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Magnetization of carbonaceous asteroids by nebular fields and the origin of CM chondrites
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  • Samuel Weston Courville,
  • Joseph O'Rourke,
  • Julie Castillo-Rogez,
  • Roger Fu,
  • Rona Oran,
  • Benjamin Weiss
Samuel Weston Courville
Arizona State University

Corresponding Author:[email protected]

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Joseph O'Rourke
Arizona State University
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Julie Castillo-Rogez
Jet Propulsion Laboratory, California Institute of Technology
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Roger Fu
Harvard University
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Rona Oran
Massachusetts Institute of Technology
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Benjamin Weiss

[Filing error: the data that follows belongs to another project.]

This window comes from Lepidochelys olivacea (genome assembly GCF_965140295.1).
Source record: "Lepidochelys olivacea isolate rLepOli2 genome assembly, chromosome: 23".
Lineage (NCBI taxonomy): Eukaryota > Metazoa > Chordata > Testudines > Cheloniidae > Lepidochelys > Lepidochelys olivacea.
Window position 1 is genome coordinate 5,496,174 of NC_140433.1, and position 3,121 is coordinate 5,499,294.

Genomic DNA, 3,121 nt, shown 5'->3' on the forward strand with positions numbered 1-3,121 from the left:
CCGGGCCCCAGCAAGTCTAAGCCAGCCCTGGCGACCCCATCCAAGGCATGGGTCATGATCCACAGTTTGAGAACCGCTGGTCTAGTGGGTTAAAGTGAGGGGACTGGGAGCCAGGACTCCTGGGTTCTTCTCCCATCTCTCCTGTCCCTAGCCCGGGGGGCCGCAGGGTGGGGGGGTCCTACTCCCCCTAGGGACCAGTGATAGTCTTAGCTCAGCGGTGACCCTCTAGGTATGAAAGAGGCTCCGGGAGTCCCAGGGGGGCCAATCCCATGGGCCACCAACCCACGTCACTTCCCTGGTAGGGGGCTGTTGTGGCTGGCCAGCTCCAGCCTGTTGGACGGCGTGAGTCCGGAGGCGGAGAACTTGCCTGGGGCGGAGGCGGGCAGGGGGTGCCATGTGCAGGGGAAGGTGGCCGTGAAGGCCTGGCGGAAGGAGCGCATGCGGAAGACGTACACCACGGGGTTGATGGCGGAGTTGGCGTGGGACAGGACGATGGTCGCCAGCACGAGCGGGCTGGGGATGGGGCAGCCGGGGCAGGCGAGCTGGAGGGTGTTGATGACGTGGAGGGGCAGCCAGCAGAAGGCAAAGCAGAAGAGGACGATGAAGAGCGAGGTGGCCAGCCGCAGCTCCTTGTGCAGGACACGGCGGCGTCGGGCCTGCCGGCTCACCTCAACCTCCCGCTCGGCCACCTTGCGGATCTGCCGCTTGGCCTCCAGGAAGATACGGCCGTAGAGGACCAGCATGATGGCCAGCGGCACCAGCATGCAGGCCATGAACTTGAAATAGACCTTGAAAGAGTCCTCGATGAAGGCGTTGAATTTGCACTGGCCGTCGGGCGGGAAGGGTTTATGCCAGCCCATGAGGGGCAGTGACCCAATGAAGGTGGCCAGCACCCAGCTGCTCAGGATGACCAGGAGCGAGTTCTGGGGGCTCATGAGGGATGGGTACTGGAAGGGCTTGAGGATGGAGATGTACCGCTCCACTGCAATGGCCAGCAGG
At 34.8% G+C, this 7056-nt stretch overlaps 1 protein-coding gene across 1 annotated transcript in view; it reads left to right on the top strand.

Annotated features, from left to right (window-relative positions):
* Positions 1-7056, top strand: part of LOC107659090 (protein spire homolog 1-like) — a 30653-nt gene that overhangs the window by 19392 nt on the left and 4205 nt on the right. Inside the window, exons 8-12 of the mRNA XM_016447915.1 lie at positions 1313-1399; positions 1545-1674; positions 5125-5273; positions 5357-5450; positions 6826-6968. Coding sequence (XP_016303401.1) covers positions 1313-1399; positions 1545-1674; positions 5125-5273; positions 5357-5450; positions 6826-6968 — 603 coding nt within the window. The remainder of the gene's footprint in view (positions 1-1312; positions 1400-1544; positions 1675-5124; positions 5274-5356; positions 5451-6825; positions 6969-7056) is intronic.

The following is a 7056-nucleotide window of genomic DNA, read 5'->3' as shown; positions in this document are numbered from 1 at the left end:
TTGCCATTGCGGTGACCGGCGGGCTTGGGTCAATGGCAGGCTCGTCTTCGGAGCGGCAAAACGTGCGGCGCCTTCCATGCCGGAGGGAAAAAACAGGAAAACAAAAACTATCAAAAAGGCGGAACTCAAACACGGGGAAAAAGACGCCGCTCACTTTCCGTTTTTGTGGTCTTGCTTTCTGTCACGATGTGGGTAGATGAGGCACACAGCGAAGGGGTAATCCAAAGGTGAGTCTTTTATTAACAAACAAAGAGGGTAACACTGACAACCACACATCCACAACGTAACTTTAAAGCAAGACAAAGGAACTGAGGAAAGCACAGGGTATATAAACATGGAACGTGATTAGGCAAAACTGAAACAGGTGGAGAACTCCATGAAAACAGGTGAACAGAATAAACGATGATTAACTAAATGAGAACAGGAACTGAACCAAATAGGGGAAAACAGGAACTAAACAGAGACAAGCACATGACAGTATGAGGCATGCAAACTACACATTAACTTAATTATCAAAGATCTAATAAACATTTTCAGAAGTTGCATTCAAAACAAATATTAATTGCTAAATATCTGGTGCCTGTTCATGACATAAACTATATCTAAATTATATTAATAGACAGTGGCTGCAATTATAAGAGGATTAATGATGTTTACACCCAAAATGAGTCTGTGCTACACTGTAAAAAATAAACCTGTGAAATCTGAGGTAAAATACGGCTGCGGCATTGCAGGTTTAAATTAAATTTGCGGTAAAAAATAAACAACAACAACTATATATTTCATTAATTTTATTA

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Within the young solar system, a strong magnetic field permeated the protoplanetary disc. The solar nebular magnetic field is likely the source of magnetization for some meteorites like the CM and CV chondrites, which underwent aqueous alternation on their parent bodies before the solar nebular field dissipated. Since aqueous alteration produced magnetic minerals (e.g. magnetite and pyrrhotite), the meteorites could have acquired a chemical remanent magnetization from the nebular field while part of their respective parent bodies. However, questions about the formation history of the parent bodies that produced magnetized CM and CV chondrites await answers—including whether the parent bodies exhibit a detectable magnetic field today. Here, we use thermal evolution models to show that a parent body of the CM chondrites could record ancient magnetic fields and, perhaps, exhibit strong present-day crustal remanent fields. An undisturbed planetesimal would experience one of three thermal evolution cases with respect to the lifetime of the nebular field. First, if a planetesimal formed too late for 26Al-driven water ice melting to occur before the solar nebula dissipates, then aqueous alteration would not occur in the presence of the nebular field and result in no magnetization (Fig. panel a). Second, if a planetesimal forms early enough to undergo alteration before the nebula dissipates but not enough to heat beyond the blocking temperature(s) of the magnetic mineral(s), then nearly the entire planetesimal could be magnetized (Fig. panel b). Lastly, if a planetesimal forms early enough to undergo alteration and subsequently heats beyond the blocking temperature, then any magnetization would be erased except for a thin shell near the surface (Fig. panel c). Our thermal model results suggest that planetesimals that formed between ~2.7 and 3.7 Myr after CAIs could acquire large-scale magnetization. Spacecraft missions could detect this magnetization if it is at the strength recorded in CM chondrites and if it is coherent at scales of tens of kilometers. In-situ magnetometer measurements of chondritic asteroids could help link magnetized asteroids to magnetized meteorites. Specifically, a spacecraft detection of remanent magnetization at 2 Pallas would bolster the claim that 2 Pallas is a parent body of CM chondrites.